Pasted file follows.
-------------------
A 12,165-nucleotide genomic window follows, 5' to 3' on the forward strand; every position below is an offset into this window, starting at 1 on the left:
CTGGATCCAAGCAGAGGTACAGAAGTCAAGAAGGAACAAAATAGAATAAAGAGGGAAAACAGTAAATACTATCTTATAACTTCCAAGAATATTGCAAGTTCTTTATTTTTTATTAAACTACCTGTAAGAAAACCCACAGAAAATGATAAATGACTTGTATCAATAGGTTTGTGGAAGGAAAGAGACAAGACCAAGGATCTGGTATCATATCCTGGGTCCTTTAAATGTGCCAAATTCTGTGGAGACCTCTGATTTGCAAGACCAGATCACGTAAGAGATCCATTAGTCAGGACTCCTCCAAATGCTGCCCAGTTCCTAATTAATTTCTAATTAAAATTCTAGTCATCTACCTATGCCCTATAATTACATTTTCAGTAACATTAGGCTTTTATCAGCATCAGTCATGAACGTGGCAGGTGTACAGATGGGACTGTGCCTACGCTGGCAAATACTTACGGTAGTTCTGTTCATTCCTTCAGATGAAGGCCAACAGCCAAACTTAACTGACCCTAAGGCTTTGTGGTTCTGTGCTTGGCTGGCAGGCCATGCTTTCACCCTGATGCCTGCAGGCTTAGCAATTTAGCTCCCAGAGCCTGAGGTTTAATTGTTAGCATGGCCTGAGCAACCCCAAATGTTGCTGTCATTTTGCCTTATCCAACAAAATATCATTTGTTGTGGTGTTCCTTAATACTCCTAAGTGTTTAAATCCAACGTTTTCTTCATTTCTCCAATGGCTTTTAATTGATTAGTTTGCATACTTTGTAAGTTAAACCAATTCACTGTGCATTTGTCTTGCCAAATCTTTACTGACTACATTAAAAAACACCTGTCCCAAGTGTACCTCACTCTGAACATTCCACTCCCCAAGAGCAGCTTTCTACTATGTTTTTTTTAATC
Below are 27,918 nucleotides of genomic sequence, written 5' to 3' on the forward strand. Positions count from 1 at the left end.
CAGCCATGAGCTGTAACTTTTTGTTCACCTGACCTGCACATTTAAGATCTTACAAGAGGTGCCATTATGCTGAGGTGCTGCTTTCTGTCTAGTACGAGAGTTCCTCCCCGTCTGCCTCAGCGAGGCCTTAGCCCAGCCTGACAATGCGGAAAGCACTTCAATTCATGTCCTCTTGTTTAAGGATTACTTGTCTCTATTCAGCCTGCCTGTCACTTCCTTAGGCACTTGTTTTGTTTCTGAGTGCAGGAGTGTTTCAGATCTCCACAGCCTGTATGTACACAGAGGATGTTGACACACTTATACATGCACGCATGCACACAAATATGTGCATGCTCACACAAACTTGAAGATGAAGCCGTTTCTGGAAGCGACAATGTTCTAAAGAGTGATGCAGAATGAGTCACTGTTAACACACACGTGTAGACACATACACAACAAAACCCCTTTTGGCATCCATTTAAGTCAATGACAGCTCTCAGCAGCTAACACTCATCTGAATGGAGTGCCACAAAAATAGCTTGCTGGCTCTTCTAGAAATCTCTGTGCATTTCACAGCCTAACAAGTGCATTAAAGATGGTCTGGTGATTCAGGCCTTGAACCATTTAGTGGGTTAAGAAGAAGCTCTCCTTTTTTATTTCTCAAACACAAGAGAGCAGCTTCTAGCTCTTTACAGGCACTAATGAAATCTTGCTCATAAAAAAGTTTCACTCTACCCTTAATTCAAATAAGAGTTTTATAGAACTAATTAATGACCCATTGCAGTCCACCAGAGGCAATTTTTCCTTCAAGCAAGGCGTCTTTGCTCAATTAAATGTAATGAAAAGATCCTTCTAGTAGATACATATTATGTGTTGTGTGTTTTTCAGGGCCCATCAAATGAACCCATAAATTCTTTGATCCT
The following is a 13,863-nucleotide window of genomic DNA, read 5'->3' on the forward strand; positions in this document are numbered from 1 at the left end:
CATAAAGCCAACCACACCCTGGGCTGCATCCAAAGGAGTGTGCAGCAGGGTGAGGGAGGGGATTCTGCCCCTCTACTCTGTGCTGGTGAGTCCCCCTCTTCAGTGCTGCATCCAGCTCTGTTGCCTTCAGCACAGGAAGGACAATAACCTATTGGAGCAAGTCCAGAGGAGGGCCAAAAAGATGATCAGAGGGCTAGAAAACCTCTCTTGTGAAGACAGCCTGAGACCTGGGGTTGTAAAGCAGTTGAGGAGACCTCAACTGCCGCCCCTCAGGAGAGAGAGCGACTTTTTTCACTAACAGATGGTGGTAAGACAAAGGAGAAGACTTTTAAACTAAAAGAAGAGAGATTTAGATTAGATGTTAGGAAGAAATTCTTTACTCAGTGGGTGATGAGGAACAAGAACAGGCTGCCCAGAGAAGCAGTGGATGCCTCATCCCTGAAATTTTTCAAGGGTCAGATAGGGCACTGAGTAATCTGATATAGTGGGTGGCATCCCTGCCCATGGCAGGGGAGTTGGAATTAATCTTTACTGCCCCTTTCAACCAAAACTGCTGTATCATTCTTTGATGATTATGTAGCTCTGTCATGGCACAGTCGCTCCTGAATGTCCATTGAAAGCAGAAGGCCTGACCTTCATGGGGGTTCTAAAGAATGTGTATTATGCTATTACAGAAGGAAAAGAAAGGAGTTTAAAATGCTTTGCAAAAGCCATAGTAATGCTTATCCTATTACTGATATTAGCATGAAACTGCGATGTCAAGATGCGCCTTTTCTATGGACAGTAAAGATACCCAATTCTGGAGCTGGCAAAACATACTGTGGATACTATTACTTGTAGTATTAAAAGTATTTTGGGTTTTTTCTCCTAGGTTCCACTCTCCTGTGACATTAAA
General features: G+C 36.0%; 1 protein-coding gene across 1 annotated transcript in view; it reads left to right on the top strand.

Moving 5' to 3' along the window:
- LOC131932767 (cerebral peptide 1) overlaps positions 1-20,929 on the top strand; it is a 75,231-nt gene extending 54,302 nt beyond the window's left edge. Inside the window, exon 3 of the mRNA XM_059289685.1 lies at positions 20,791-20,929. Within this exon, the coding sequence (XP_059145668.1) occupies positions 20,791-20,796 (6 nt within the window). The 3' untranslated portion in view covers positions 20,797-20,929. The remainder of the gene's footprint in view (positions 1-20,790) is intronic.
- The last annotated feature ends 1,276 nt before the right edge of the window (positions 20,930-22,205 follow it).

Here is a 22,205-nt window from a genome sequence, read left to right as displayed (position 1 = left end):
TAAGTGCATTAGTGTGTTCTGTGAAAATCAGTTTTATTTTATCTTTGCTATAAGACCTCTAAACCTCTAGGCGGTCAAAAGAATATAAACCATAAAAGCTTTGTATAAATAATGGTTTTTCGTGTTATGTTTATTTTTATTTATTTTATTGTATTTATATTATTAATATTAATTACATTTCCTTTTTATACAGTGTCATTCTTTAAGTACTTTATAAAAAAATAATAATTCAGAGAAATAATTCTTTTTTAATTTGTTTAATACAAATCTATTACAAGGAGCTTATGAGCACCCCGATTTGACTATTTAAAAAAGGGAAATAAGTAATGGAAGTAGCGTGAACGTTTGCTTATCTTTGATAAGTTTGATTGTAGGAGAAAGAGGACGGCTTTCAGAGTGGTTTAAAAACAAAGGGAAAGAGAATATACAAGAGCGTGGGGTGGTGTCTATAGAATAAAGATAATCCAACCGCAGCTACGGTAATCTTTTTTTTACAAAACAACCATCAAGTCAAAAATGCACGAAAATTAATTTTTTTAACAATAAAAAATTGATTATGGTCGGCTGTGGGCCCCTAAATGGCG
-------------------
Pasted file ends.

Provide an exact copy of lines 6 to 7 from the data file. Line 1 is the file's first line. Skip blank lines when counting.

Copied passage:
CATAAAGCCAACCACACCCTGGGCTGCATCCAAAGGAGTGTGCAGCAGGGTGAGGGAGGGGATTCTGCCCCTCTACTCTGTGCTGGTGAGTCCCCCTCTTCAGTGCTGCATCCAGCTCTGTTGCCTTCAGCACAGGAAGGACAATAACCTATTGGAGCAAGTCCAGAGGAGGGCCAAAAAGATGATCAGAGGGCTAGAAAACCTCTCTTGTGAAGACAGCCTGAGACCTGGGGTTGTAAAGCAGTTGAGGAGACCTCAACTGCCGCCCCTCAGGAGAGAGAGCGACTTTTTTCACTAACAGATGGTGGTAAGACAAAGGAGAAGACTTTTAAACTAAAAGAAGAGAGATTTAGATTAGATGTTAGGAAGAAATTCTTTACTCAGTGGGTGATGAGGAACAAGAACAGGCTGCCCAGAGAAGCAGTGGATGCCTCATCCCTGAAATTTTTCAAGGGTCAGATAGGGCACTGAGTAATCTGATATAGTGGGTGGCATCCCTGCCCATGGCAGGGGAGTTGGAATTAATCTTTACTGCCCCTTTCAACCAAAACTGCTGTATCATTCTTTGATGATTATGTAGCTCTGTCATGGCACAGTCGCTCCTGAATGTCCATTGAAAGCAGAAGGCCTGACCTTCATGGGGGTTCTAAAGAATGTGTATTATGCTATTACAGAAGGAAAAGAAAGGAGTTTAAAATGCTTTGCAAAAGCCATAGTAATGCTTATCCTATTACTGATATTAGCATGAAACTGCGATGTCAAGATGCGCCTTTTCTATGGACAGTAAAGATACCCAATTCTGGAGCTGGCAAAACATACTGTGGATACTATTACTTGTAGTATTAAAAGTATTTTGGGTTTTTTCTCCTAGGTTCCACTCTCCTGTGACATTAAA
General features: G+C 36.0%; 1 protein-coding gene across 1 annotated transcript in view; it reads left to right on the top strand.